5. MAC

    Hi Mark, I own a 2003 Subaru Baja. Is it true that the rear differential should be change at lease every 20,000 miles?

  6. Mark

    Mac: In the end I would have to recommend following the maintenance guidelines in the owners manual. But I think the frequency of fluid changes also relates to how you use your Subaru Baja. If you Baja often and submerge the axles in mud and water then more frequent differential fluid changes are recommended. If you see milky fluid on servicing then the axle and pinion seals should be inspected.

  7. Michelly

    Hi. I had my 04 Tahoe in this morning after several weeks of strange noises (whining/grinding/friction, clicking/clunking) all of which seem to occur randomly. The diagnosis was rear differential needs replaced at $2200 (assuming they can scavenge some used parts). With 160k on the vehicle, is it worth replacing or should we get rid of the car?

  8. Mark

    Michelly: “With 160k on the vehicle is it worth replacing or should we get rid of it” This is a tough call that I can’t make. I do recommend getting a second estimate ( the first estimate seems high unless there is case or carrier damage. Also an overall evaluation on the TRUE condition of the truck should be performed to see what will be needed in the near future before you shell out 2,200 bucks.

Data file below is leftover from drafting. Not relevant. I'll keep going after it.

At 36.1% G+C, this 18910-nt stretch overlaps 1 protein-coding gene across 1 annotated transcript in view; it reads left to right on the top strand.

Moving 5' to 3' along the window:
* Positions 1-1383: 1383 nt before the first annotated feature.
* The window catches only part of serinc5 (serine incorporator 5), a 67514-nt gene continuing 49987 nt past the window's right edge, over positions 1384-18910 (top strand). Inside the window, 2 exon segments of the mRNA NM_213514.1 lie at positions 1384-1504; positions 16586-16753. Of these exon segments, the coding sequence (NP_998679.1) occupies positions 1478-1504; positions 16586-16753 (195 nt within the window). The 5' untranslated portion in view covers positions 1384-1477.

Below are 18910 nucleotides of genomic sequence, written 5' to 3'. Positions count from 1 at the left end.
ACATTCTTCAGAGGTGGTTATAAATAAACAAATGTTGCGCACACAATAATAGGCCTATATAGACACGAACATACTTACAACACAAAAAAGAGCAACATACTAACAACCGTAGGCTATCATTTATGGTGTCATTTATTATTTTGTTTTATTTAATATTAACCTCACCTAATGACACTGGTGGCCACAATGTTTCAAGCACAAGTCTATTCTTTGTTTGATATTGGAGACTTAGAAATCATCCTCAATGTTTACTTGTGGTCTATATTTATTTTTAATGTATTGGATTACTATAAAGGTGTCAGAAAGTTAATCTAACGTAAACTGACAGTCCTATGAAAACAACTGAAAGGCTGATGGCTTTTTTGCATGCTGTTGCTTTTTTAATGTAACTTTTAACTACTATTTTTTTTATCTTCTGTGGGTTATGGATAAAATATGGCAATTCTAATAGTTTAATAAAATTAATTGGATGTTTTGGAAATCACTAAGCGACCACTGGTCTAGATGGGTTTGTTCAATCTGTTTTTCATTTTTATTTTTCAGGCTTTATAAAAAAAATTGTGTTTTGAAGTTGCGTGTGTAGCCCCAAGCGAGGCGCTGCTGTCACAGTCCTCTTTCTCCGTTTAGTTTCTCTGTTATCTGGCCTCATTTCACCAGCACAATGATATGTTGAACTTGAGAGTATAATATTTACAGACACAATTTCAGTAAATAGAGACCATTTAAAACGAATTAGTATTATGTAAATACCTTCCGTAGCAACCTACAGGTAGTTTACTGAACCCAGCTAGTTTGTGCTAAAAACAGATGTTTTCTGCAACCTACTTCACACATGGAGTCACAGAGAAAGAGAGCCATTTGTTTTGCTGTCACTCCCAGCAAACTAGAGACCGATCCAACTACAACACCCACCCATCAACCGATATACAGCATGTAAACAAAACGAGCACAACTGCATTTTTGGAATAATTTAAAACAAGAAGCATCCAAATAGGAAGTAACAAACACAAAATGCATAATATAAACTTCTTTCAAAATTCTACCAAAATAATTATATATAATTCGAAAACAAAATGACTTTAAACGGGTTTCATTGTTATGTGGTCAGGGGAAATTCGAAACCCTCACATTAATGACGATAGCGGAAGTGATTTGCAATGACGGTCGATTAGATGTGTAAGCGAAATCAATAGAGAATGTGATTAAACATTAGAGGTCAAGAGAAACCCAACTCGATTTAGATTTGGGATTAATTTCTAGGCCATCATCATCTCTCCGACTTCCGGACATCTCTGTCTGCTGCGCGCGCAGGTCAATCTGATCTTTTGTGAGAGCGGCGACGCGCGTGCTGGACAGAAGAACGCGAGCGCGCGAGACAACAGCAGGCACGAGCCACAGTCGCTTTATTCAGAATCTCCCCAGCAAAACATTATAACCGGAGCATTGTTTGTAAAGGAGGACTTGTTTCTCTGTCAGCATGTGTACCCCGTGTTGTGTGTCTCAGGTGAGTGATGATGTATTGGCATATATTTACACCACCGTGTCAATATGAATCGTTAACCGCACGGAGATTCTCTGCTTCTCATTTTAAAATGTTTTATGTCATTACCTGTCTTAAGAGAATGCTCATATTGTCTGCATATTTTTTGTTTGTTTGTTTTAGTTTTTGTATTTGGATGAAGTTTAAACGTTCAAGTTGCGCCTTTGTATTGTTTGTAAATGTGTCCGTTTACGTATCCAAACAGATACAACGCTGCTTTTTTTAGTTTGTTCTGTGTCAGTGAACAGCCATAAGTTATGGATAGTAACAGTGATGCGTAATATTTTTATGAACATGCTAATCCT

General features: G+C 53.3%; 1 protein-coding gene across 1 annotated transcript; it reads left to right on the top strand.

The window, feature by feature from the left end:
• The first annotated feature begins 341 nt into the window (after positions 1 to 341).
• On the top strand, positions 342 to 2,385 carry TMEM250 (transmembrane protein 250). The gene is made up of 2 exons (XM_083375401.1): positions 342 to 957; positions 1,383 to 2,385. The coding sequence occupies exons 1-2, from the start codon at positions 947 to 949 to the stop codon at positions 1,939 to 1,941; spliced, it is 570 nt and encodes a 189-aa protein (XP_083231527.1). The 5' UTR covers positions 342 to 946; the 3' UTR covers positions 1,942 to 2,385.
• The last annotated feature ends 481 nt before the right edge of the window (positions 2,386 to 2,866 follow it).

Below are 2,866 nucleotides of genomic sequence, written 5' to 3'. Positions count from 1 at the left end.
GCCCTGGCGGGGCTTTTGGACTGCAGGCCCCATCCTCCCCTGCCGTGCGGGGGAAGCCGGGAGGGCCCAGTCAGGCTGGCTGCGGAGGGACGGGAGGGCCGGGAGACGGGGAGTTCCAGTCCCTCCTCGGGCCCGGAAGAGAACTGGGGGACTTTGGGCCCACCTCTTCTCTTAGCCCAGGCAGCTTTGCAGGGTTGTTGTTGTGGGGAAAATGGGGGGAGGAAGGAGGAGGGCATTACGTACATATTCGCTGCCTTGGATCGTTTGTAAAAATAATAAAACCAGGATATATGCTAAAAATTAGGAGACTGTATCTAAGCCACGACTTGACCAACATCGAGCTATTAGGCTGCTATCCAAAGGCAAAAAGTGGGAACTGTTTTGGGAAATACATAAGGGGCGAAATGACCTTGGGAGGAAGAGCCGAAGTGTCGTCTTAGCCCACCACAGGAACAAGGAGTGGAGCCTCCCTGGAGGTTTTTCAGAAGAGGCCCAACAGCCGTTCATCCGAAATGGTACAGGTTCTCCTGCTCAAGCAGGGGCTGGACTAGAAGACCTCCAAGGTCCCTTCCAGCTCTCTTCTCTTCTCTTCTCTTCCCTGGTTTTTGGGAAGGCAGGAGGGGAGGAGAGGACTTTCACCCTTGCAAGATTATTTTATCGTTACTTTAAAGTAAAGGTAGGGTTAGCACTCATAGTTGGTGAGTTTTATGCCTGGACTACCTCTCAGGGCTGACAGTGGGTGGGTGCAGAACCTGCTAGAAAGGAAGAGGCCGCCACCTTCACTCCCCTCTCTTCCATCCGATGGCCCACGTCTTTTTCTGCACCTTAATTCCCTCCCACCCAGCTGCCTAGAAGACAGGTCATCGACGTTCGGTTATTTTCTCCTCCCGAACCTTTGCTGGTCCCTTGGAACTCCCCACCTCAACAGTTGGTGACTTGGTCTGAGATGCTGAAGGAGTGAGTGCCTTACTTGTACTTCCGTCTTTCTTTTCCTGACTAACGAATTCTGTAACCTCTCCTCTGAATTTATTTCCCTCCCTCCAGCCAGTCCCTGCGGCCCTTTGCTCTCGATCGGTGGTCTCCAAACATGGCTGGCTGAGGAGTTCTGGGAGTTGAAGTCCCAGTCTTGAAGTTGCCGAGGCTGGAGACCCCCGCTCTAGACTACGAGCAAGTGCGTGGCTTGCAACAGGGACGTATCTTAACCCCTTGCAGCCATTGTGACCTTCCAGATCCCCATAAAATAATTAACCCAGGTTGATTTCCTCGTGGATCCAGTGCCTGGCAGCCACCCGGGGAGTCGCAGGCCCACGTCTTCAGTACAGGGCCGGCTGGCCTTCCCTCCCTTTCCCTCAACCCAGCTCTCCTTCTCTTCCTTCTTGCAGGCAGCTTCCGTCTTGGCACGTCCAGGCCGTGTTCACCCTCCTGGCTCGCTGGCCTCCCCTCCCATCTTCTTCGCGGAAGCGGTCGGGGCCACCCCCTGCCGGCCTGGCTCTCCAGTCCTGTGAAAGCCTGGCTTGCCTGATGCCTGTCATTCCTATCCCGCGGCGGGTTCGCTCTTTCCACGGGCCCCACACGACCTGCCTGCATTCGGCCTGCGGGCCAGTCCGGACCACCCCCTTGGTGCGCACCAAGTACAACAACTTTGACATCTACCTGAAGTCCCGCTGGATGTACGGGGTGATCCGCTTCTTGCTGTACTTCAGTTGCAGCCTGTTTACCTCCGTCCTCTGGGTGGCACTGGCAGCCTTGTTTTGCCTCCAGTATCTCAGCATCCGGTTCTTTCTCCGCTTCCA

9. Michelly

    Thanks, Mark! Actually, the power steering/brake pump went out this morning so that’s another $350! We’re thinking this may be the end.

  10. Tammy

    We own a 2003 Dodge Ram 2 wheel drive, how often does the rear differential fluid need to be changed and what would be the normal cost of all that?
    Tks Tammy

  11. Mark

    Tammy: Generally speaking a light duty pick-up truck would have a service recommendation of about every 30k miles. But to be sure please check the owners manual. If you have lost the one for your 2003 Dodge Ram 2 wheel drive they can often be found for free online. Costs of the service differs with the hourly labor charges. In my town this service goes for about 185 bucks at the dealership.

  12. Linda


    I just had my clutch replaced and a wheel bearing on my 2003 Subaru Forester and the differential seal blew right after. They repaired that without a charge….said they must have nicked it during clutch repair. My question is, has there been damage done that will cause serious problems down the road. I had to drive it for 5 days before I got it back to the dealer.

    • Mark Gittelman

      John: I recommend picking up your parts and fluid at the Dodge dealer. On the ST model it might have a locking differential that uses different lubricant. The dealer parts department can run the VIN and see what type of rear end the truck has.